New York Jets quarterback Aaron Rodgers  watches play against the...

New York Jets quarterback Aaron Rodgers  watches play against the New York Giants during the first half of a preseason game. Credit: Noah K. Murray

Joe Namath’s rant isn’t the old quarterback noise the Jets have to worry the most about.

It’s the Aaron Rodgers rebuke that should be setting off alarm sirens.

At this point, Namath is so far removed from the locker room and the field that his radio diatribe against the organization this week blended into the frustration of any other grumpy Jets fan tired of watching and re-watching the same sorry acts play out. His words carried the weight of a Hall of Famer and organizational icon, and that’s why they rightly became such a big story, but really he was just another outsider verbally flailing at the current state of a team he cares about.

It's why Robert Saleh was able to easily deflect that swing of Namath’s wrecking ball with a casual: “We’ll agree to disagree.”

But then along came Rodgers and his reprimands of the Jets on his weekly “Pat McAfee Show” appearance on Tuesday. He scolded the offensive players for letting their frustrations bubble over and told them they need to “grow up” and not point fingers at each other.

“I’ve said it with Aaron, he’s as much of a coach as he is a player and he’s been around youth and he’s been around adversity and he’s seen it all,” Saleh said of those remarks. “For him to recognize that and talk through it, I think he’s not wrong in that.”

No, he’s not wrong. But the fact that he of all people had to say it is.

It’s not a healthy situation when the adult in the locker room is in a room 3,000 miles away recovering from surgery on his torn Achilles.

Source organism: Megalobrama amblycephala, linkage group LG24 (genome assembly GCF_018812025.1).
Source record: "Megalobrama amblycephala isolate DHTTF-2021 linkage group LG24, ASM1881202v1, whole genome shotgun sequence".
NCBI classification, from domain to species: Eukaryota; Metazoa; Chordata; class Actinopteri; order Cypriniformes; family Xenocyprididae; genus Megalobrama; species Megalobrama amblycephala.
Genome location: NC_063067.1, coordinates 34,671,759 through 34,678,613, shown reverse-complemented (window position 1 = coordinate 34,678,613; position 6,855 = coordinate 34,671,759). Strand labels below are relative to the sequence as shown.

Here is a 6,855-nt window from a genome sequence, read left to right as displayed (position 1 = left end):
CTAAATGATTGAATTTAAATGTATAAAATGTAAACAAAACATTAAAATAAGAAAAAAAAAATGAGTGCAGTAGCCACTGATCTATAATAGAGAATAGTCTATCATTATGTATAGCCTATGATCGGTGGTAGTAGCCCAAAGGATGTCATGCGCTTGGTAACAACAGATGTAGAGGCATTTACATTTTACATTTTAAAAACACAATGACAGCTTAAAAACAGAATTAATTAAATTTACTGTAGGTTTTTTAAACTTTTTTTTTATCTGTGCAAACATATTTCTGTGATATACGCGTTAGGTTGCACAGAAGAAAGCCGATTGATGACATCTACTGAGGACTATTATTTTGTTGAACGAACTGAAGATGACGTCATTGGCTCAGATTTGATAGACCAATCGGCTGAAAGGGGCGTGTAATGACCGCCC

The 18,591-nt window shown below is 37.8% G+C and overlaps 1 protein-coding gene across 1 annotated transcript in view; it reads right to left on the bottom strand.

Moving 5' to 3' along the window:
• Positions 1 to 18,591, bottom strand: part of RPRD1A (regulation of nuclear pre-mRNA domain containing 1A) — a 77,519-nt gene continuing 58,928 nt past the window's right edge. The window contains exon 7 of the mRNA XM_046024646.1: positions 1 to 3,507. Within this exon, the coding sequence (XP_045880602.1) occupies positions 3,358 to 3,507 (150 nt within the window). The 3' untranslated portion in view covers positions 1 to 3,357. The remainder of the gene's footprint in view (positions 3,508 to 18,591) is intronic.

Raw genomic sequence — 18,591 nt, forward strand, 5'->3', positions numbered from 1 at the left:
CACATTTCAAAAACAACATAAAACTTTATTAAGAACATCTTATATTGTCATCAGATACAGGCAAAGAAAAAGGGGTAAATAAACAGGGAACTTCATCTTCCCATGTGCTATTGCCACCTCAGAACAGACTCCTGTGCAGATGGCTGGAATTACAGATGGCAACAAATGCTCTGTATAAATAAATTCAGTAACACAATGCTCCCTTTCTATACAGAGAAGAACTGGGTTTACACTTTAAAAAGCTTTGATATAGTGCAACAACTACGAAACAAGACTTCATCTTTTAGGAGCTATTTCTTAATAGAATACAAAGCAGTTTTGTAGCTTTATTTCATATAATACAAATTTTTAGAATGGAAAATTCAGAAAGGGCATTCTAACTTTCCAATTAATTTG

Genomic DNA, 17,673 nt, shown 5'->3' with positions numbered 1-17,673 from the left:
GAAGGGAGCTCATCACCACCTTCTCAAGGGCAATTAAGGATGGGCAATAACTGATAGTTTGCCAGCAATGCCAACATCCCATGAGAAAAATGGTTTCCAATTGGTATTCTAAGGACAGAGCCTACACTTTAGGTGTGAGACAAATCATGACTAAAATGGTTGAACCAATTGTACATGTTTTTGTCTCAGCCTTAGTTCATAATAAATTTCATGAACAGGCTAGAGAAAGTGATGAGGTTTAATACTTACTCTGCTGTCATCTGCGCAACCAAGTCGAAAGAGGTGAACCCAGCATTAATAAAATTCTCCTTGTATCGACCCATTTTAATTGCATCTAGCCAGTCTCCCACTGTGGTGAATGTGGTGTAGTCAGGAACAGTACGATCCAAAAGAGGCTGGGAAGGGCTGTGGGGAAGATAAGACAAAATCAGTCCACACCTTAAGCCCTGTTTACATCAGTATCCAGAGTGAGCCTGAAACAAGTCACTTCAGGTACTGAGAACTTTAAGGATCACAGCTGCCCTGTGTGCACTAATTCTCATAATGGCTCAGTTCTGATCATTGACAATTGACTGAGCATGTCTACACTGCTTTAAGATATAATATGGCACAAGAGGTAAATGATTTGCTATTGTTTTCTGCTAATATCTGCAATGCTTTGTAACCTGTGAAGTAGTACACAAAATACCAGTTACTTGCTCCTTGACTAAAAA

This, of course, is all part of the package that the Jets bought when they traded for Rodgers. They were prepared to tolerate the sideshow antics that have become just as big a part of his personality as his Hall of Fame-level quarterbacking has. It’s actually how they first learned about Rodgers’ intentions to play for them, remember? The Jets’ brass was huddled around a screen watching the McAfee show in March when Rodgers emerged from his darkness retreat and made his desires known to the world before he’d even leaked them to Joe Douglas or Woody Johnson.

Their relationship was birthed in that multimedia rigmarole.

But now they don’t have the on-field payoff to balance out the off-field circus acts.

Henceforth, there will be two concurrent Jets seasons to cover, analyze and debate. There will be the one that takes place every Sunday or Monday (or Thursday or Friday) with the 53 active members of the roster, and there will be the one that has Rodgers’ sometimes honest-to-a-fault take on all of those goings-ons every Tuesday with his pal McAfee.

“That’s not going to be an issue,” Saleh said confidently. “I don’t think it should be. He’s part of this team. He has thoughts and I think he does a really good job articulating those thoughts in a manner that is respectful.”

He did the same thing when he was with the Packers, of course, but in that case he was the epicentral quarterback of the team and his opinions were backed up by his presence in games, practices and meetings. Now, with the Jets, he is essentially a remote employee using pandemic-era techniques to remain in the loop as much as he can. He’s Zooming and FaceTiming with players, but he’s not physically among them. He’s watching games on television and trying to lip-read the actual quarterback and offensive coordinator to get a feel for what is going to happen.

That’s the red flag.

This can’t still be Rodgers’ team when Rodgers isn’t playing for it any longer.

Transgressions and mistakes and other things that need immediate addressing on the team can’t be left to linger with a “wait until your father gets home” pause for Rodgers to address them.